That match also saw Lahiru Thirimanne put forward his Test credentials with an excellent 91 in the first innings. He, incidentally would be my candidate for Dilshan’s opening slot. Sangakkara and Jayawardene apart, Thirimanne is the one other batsman who has shown an aptitude for the longer innings, and crucially is one of the best players of pace bowling and is well equipped for playing the new ball. I think it is a matter of time before he does get his chance at the top of the order, but I cannot say how long it will be. Perhaps it needs Karunaratne to fail or succeed before that happens. Or maybe even the new coach (whenever that gets sorted) could come in and see what the team has in Thirimanne, as opposed to letting him just languish down the order whilst we consistently struggle to make good starts to Test matches.
One of the biggest clouds hanging over SL going in to this tour is the soon-to-be vacant head-coach position. Graham Ford will be looking to sign off with a series win on a tour that Sri Lanka failed abysmally last time out. The question as to who will take the team to Bangladesh in February has been simmering away nicely, with some top names initially linked, only to drop out, suggesting that coaches around the world are getting wise to Sri Lankan Cricket’s administrative flaws. Two names that haven’t gone away are Mark Davis and Marvan Atapattu. They however seem to be not the ones that the committee tasked with appointed a new coach prefer to see take charge. Step forward (again) Paul Farbrace. The Yorkshire assistant coach has seen a Yorkshire team who were tipped for relegation from Division 1 of the County Championship contend for the title, and of course has worked with Sri Lanka before as Trevor Bayliss’ assistant. He enjoys the support of Sanath Jayasuriya in the boardroom, who championed Farbrace to the committee, even once he seemed to slip out of the running, and has reportedly changed the minds of said committee who were eyeing up a fairy-tale reappointment of Dav Whatmore. I would have liked to see the appointment of a Sri Lankan coach. It remains to be seen just how close Atapattu got to the job. His results as Sri Lanka batting coach have been mixed up to this point, which could be a reason as to why his name was not considered. Another candidate would have been Sinhalese Sports Club coach Naveed Nawaz who also coached the U-19s some years ago. As the coach of the most successful club in the country, surely he could have been in with a shout? As could Romesh Kaluwitharana. Focused on a career outside cricket, Kalu’s limited coaching experience includes the SL U-19s and Malaysia. It would have been a huge risk, but he would have commanded a lot of respect from the players nevertheless. His appointment would have required the kind of blue-sky thinking Sri Lankan Cricket has rarely exhibited…well..ever. In the end, though it looks like a Farbrace will get the gig, and that is a sound appointment by my book.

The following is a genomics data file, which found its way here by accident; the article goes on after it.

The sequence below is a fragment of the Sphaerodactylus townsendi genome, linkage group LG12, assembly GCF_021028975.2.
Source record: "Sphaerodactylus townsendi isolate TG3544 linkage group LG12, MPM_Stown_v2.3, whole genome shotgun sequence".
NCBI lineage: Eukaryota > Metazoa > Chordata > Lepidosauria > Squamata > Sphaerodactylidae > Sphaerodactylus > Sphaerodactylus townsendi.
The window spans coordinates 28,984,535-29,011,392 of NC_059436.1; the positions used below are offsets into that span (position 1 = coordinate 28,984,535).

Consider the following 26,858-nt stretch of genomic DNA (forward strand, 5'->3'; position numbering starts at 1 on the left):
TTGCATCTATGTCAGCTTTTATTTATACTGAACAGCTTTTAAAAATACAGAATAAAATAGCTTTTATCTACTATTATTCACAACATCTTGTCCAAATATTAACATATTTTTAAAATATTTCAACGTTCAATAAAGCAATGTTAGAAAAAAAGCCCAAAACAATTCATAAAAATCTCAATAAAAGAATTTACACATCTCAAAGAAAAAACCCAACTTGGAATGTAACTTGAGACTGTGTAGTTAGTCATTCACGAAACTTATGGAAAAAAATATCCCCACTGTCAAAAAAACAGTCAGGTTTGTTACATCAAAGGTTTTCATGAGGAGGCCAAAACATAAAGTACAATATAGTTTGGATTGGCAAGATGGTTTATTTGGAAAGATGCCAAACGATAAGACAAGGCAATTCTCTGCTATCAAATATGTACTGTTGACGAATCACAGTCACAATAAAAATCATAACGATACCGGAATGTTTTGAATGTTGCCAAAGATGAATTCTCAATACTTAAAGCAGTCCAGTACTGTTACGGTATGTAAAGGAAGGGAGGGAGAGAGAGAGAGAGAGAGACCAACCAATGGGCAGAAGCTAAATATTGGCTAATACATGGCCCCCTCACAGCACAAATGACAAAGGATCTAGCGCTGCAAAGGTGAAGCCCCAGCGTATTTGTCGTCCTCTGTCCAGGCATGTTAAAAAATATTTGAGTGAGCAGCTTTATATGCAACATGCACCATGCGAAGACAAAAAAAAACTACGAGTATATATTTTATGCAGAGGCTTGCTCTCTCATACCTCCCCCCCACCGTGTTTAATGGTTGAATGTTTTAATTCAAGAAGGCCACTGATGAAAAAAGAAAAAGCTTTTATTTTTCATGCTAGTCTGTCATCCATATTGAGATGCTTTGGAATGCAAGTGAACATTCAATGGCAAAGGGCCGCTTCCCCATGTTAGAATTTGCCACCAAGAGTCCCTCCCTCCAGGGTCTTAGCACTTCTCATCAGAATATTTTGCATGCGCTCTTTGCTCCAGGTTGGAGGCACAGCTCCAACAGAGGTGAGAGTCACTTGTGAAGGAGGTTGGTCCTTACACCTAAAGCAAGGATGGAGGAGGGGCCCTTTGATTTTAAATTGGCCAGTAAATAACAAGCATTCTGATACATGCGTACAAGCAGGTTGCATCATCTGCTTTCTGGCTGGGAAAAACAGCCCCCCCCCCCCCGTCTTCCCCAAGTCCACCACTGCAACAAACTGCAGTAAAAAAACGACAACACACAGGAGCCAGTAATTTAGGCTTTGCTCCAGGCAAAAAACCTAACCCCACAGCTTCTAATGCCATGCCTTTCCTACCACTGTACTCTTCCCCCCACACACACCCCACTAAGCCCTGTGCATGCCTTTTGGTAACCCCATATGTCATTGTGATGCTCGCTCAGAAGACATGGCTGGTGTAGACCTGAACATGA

I can’t say that I expect this tour to be a complete success. Certainly the limited overs contests should be competitive but with out lack of Test cricket over 2013, an already battle-hardened Pakistan should get the job done over 3 Tests. We will get a better understanding of how the Test series will go once the ODIs are through. With a 2014/2015 packed with cricket including some tough Test series, this tour to the UAE could be a precursor to what lies ahead.